Sifu Dan Inosanto: “What is Jeet Kune Do About?”

October 11, 20150 Comments

Bruce “Not” the Truth

It has been written a hundred times and probably said a thousand times. Nothing I can say will change this. Truth cannot be perceived until we have come to a full understanding of ourselves and our potential. According to Bruce Lee, “knowledge in the martial arts ultimately means self-knowledge.”

Dan Inosanto JKDTherefore, being able to jab, cross, hook, bob and weave, slip right and slip left does not qualify a person as a Jeet Kune Do expert. Being able to side kick, round kick, straight kick and spin kick does not qualify a person as a JKD practitioner. Nor does performing various chokes, strangles and body locks qualify one as a JKD expert. Going through “the ranks” at the Inosanto Academy of Martial Arts in Marina del Rey, California; or the IMB Academy in Carson (California), cannot assure you of the knowledge you are supposed to possess as a JKD practitioner.

Being trained in the JKD class itself does not assure you of being knowledgeable in JKD matters.

In fact, I will say those trained by Bruce Lee himself cannot really say they know all about JKD. Of those who were trained by Bruce, each picked up something from him, but it was a partial segment of all that he was trying to teach us as a totality. Herein lies the danger. Some have taught this partial truth as JKD, and what I fear is that their students will develop an “elitist” attitude that they are better than the rest of the martial art community because of what Bruce taught them. It must be remembered that JKD is a process of learning; it is not a product. Like a style, this process must be experienced and experimented with until you understand yourself.

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Jeet Kune Do for Bruce was neither an end unto itself, nor was it merely a byproduct: it was a means of self-discovery. In other words, it was a prescription for personal growth, and investigation of freedom to act naturally and effectively not only in combat, but in life. It means “to absorb what is useful, to reject what is useless and to add specifically waht is your own.”

The total picture Bruce Lee wanted to present to his pupil was that above everything else he must fnd his own way. He always said, “Your truth is not my truth, and my truth is not yours.” It must be remembered that JKD makes no claim to being a style, so some people conclude perhaps it is being natural or simply indifferent. Again, this is not the case, for JKD is at once “this” and “not this.”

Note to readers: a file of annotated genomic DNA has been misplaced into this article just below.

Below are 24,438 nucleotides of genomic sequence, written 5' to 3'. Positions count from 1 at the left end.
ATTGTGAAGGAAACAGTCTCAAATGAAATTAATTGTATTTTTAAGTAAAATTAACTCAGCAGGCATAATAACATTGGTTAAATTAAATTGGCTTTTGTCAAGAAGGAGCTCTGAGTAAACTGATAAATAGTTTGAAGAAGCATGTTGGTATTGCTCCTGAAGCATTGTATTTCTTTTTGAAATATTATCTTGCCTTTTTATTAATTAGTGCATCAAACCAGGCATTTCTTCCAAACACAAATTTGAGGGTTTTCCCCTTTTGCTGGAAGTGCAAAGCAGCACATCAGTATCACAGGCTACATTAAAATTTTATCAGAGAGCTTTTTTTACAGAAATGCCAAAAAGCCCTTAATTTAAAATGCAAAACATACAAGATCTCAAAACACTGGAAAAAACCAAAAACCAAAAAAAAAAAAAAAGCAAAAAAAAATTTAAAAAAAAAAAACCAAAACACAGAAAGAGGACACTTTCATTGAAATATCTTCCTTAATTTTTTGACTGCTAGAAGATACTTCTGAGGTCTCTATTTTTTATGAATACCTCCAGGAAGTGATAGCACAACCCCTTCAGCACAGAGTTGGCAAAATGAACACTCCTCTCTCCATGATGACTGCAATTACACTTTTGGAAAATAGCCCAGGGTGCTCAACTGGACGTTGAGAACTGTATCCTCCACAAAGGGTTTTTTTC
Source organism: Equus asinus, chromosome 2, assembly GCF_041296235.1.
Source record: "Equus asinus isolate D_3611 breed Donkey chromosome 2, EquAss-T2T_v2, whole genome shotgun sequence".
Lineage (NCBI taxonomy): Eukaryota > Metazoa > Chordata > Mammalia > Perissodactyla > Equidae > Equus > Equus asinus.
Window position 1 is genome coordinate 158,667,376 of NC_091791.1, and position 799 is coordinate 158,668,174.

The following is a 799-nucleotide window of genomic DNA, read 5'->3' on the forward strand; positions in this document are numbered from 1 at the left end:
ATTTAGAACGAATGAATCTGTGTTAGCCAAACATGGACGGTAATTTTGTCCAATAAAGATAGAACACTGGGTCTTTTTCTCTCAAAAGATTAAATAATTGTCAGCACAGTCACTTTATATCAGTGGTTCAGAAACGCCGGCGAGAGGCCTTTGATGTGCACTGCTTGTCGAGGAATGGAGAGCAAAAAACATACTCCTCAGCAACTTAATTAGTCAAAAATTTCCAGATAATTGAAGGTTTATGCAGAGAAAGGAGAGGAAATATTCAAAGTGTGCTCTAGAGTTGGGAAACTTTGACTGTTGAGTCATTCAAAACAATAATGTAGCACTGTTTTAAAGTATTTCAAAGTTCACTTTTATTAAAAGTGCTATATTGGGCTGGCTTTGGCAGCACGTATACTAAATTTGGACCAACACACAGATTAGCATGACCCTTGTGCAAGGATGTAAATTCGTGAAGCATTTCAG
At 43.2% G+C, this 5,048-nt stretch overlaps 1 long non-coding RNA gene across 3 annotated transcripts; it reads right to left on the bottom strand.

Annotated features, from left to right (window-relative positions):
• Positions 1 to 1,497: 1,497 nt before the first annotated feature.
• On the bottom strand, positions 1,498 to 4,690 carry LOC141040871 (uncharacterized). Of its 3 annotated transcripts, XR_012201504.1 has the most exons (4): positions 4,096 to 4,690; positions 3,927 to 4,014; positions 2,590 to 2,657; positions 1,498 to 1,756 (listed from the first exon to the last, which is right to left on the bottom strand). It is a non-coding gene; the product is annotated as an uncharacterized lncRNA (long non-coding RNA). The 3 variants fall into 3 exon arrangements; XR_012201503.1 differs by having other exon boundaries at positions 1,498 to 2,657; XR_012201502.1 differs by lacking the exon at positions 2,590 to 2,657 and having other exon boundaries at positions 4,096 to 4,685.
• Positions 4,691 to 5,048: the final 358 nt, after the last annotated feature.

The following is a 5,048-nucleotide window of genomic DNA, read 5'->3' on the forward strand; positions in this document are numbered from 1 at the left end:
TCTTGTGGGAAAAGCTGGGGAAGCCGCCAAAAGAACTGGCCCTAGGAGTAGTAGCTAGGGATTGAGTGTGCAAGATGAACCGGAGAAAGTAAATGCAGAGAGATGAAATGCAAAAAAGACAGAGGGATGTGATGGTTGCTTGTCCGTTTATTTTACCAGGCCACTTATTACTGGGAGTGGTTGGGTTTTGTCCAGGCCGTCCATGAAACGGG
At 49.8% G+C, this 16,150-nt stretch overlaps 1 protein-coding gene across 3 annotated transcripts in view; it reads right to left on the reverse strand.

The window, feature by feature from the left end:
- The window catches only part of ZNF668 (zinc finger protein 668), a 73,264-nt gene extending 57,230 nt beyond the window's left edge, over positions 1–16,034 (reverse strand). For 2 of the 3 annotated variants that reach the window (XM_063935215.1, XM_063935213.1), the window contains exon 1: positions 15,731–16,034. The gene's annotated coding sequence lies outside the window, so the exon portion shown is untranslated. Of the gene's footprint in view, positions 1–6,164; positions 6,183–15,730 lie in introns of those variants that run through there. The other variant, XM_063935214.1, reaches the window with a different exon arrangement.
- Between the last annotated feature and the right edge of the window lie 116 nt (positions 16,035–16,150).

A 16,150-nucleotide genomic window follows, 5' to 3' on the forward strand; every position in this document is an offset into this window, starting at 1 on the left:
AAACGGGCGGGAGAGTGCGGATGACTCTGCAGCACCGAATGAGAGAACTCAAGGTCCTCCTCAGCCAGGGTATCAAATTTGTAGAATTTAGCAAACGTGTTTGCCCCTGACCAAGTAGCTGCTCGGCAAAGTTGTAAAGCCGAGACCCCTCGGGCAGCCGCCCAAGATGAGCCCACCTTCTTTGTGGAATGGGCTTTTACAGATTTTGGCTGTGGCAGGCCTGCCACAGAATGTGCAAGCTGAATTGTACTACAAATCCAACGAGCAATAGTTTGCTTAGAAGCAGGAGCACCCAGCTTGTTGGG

Bruce Lee hoped to “free” his students from the “bondage” of styles, patterns and systems. He did not want his words to be law. He wanted no one to take his advice as “gospel.” He knew that a man in th emartial arts is first and foremost a man. And as a living, creative individual, the man was always more important than any “created” system or style.

Truth is always universal, and to an extent almost every style or system is self-limiting. It is imporant to remember that Bruce Lee was a “pointer” to the truth and not the truth itself.

With the forming of Jeet Kune Do Society, there has been much controversy over whether Bruce would have gone along these lines. I can only say those who have descended from the “Bruce Lee clan” will bring up the art in many different ways, and follow many different paths. They will develop and go in many different directions, both in their techniques and philosophical outlook in trying to preserve the teachings of Bruce Lee. This is good, as long as they do not insist their way is the way that Bruce would have wanted his art to develop. For no one truly knows, had Bruce lived, how he himself would have progressed, changed, developed or continued in his concepts of his Jeet Kune Do.

This article by Sifu Dan Inosanto appeared in the July 1988 edition of IKF. 

About the video: In the video interview above, Sifu Dan discusses his thoughts on the various camps of Jeet Kune Do, what Jeet Kune Do is, finding your own Jeet Kune Do and more.

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